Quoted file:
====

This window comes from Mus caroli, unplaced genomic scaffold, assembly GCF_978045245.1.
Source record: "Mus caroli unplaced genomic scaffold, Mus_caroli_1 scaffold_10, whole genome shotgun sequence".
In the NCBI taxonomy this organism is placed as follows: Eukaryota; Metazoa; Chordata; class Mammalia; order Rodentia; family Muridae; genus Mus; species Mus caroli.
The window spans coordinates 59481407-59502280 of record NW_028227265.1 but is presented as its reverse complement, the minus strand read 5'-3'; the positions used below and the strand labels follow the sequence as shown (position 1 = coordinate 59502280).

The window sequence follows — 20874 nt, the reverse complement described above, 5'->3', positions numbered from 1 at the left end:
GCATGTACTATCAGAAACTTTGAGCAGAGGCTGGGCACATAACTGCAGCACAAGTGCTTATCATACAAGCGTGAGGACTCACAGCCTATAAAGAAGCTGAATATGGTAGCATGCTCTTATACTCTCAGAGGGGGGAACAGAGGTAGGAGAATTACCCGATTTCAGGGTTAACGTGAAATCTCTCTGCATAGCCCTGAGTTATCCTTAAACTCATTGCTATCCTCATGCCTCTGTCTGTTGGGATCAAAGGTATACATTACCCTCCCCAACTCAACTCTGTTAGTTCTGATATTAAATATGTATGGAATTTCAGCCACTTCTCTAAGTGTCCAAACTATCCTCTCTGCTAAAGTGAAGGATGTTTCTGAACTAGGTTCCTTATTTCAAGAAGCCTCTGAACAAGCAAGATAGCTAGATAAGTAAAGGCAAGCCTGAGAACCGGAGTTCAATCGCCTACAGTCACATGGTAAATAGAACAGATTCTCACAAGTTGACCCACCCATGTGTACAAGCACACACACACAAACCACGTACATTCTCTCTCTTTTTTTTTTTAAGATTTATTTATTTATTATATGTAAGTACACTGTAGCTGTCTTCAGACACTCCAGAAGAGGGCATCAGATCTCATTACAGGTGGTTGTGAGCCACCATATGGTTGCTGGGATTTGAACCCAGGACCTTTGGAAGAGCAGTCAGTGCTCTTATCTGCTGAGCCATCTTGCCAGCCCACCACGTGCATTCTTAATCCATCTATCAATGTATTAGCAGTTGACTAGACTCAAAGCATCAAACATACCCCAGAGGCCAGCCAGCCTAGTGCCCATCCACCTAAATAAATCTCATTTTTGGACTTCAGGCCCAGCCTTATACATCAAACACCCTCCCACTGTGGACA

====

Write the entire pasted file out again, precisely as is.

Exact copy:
This window comes from Mus caroli, unplaced genomic scaffold, assembly GCF_978045245.1.
Source record: "Mus caroli unplaced genomic scaffold, Mus_caroli_1 scaffold_10, whole genome shotgun sequence".
In the NCBI taxonomy this organism is placed as follows: Eukaryota; Metazoa; Chordata; class Mammalia; order Rodentia; family Muridae; genus Mus; species Mus caroli.
The window spans coordinates 59481407-59502280 of record NW_028227265.1 but is presented as its reverse complement, the minus strand read 5'-3'; the positions used below and the strand labels follow the sequence as shown (position 1 = coordinate 59502280).

The window sequence follows — 20874 nt, the reverse complement described above, 5'->3', positions numbered from 1 at the left end:
GCATGTACTATCAGAAACTTTGAGCAGAGGCTGGGCACATAACTGCAGCACAAGTGCTTATCATACAAGCGTGAGGACTCACAGCCTATAAAGAAGCTGAATATGGTAGCATGCTCTTATACTCTCAGAGGGGGGAACAGAGGTAGGAGAATTACCCGATTTCAGGGTTAACGTGAAATCTCTCTGCATAGCCCTGAGTTATCCTTAAACTCATTGCTATCCTCATGCCTCTGTCTGTTGGGATCAAAGGTATACATTACCCTCCCCAACTCAACTCTGTTAGTTCTGATATTAAATATGTATGGAATTTCAGCCACTTCTCTAAGTGTCCAAACTATCCTCTCTGCTAAAGTGAAGGATGTTTCTGAACTAGGTTCCTTATTTCAAGAAGCCTCTGAACAAGCAAGATAGCTAGATAAGTAAAGGCAAGCCTGAGAACCGGAGTTCAATCGCCTACAGTCACATGGTAAATAGAACAGATTCTCACAAGTTGACCCACCCATGTGTACAAGCACACACACACAAACCACGTACATTCTCTCTCTTTTTTTTTTTAAGATTTATTTATTTATTATATGTAAGTACACTGTAGCTGTCTTCAGACACTCCAGAAGAGGGCATCAGATCTCATTACAGGTGGTTGTGAGCCACCATATGGTTGCTGGGATTTGAACCCAGGACCTTTGGAAGAGCAGTCAGTGCTCTTATCTGCTGAGCCATCTTGCCAGCCCACCACGTGCATTCTTAATCCATCTATCAATGTATTAGCAGTTGACTAGACTCAAAGCATCAAACATACCCCAGAGGCCAGCCAGCCTAGTGCCCATCCACCTAAATAAATCTCATTTTTGGACTTCAGGCCCAGCCTTATACATCAAACACCCTCCCACTGTGGACA